Covid-19 in Malaysia: New Economic Aid or Further Fallout

Under renewed political pressure, Malaysia’s prime minister tells the country a positive story of successful response and recovery from the public health and economic crisis. Unions and NGOs do not paint the same picture.

A woman sells plants and parkia beans from a mobile stall along a road in Karak, in Malaysia’s Pahang state on August 14, 2020. Malaysia Prime Minister Muhyiddin Yassin announced an additional RM10 billion economic stimulus package on Wednesday, to help businesses and citizens hit by the coronavirus pandemic. (Photo: Mohd Rasfan, AFP)
Serina Abdul Rahman

Serina Rahman

25 September 2020

With a critical election looming in Sabah, Malaysian Prime Minister Muhyiddin Yassin delivered a special address to the nation on Wednesday. While positive about the Covid-19 response and the country’s economic recovery, for many it raised doubts more than spirits.

Yassin spoke of the success of his Covid-19 aid packages. But were they really successful? He announced a new one but it is unclear where the funds will come from.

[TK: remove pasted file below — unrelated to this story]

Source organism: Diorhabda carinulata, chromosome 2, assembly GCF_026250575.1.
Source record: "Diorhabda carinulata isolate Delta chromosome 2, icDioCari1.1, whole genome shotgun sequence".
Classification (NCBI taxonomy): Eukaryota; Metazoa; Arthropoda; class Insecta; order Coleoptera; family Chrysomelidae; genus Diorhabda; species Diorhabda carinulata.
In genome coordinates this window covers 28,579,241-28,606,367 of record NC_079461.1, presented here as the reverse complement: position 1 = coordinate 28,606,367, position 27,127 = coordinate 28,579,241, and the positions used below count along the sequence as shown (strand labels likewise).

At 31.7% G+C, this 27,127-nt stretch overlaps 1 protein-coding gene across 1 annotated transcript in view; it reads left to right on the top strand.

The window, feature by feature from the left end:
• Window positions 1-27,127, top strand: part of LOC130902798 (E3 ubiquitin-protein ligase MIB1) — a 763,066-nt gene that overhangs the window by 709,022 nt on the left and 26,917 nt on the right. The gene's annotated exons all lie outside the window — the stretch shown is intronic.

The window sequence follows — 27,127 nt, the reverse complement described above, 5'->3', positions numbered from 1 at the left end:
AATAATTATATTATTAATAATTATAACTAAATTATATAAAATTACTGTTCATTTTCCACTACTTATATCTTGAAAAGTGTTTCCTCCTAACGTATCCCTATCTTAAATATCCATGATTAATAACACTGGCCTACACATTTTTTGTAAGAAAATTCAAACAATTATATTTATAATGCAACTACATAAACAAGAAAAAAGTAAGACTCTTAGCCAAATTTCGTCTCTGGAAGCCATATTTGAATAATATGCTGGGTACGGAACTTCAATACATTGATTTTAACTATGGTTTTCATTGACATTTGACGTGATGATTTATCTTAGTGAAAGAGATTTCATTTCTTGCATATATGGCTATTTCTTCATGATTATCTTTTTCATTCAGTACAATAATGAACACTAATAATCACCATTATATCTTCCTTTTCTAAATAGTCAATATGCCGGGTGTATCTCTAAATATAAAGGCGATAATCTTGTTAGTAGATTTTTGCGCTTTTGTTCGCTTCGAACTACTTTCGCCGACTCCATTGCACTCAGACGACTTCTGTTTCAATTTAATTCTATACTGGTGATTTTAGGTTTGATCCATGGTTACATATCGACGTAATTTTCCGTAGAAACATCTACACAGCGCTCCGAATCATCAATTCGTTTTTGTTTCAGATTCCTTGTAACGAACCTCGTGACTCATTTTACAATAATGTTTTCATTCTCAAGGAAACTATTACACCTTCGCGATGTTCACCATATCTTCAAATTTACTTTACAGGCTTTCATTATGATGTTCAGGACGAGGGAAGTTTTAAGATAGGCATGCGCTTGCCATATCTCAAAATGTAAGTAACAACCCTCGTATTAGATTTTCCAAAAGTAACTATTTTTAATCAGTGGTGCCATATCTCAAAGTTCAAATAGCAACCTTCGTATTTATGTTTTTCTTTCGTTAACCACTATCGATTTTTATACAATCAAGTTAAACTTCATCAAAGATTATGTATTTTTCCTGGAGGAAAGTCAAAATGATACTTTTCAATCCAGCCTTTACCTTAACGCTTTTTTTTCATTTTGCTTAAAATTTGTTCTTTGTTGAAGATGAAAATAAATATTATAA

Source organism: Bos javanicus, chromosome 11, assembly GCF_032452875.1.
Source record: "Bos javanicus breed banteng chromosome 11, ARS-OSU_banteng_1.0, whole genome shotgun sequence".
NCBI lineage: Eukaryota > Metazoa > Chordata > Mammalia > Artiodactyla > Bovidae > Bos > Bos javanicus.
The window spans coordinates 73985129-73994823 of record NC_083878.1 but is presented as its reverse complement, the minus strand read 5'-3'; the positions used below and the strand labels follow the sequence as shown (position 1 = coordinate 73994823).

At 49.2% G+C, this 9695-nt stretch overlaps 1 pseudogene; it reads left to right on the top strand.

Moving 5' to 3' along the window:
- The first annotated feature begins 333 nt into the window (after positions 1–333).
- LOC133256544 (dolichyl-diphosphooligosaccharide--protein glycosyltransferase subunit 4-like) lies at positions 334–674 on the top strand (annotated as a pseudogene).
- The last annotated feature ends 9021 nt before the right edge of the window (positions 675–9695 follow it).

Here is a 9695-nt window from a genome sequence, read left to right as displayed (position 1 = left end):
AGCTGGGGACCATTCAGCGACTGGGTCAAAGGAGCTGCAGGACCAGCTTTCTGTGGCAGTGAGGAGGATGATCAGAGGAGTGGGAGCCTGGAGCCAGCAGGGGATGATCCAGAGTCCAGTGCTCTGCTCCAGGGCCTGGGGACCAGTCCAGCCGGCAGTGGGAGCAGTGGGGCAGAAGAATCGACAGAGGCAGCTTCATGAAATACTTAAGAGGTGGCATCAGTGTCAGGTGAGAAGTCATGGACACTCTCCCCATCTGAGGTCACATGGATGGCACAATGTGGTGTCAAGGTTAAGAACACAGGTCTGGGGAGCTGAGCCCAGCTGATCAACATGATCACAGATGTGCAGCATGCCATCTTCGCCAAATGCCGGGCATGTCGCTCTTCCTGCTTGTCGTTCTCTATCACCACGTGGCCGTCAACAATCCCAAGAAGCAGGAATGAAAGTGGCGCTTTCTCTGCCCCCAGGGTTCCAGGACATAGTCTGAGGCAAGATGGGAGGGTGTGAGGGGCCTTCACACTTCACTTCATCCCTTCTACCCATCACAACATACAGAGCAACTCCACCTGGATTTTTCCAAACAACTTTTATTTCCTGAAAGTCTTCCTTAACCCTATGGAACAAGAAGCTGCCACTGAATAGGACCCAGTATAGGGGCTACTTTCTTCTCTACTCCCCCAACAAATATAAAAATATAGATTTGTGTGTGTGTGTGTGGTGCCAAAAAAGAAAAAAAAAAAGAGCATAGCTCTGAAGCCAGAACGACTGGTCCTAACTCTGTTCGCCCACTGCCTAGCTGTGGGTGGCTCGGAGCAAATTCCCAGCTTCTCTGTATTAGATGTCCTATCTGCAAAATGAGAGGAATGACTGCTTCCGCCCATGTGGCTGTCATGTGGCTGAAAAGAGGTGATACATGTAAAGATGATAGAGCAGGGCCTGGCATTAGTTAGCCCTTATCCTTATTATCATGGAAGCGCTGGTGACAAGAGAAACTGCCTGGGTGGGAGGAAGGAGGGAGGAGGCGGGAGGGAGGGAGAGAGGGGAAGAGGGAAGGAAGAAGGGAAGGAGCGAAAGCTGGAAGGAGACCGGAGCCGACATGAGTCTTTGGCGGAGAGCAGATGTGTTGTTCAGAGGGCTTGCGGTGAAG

Government agencies, not surprisingly, provide some support for the prime minister’s optimism. Two weeks ago, Malaysia’s Department of Statistics (DoSM) announced that unemployment fell to 4.7 per cent in July (a 0.2 per cent decrease from June). Bank Negara Malaysia projected a return to positive GDP growth in the second half of this year.

In August, however, the Malaysian Trade Union Congress (MTUC) demanded a more honest take on the economic situation. The Malaysian Employers’ Federation expects that up to 2 million people may lose their jobs by 2021.

In his speech, Muhyiddin highlighted re-employment successes and cited airline staff who opened businesses after being retrenched. Unfortunately, the bottom 40 per cent (B40) who have limited savings to cover basic needs will not have enough capital to do this.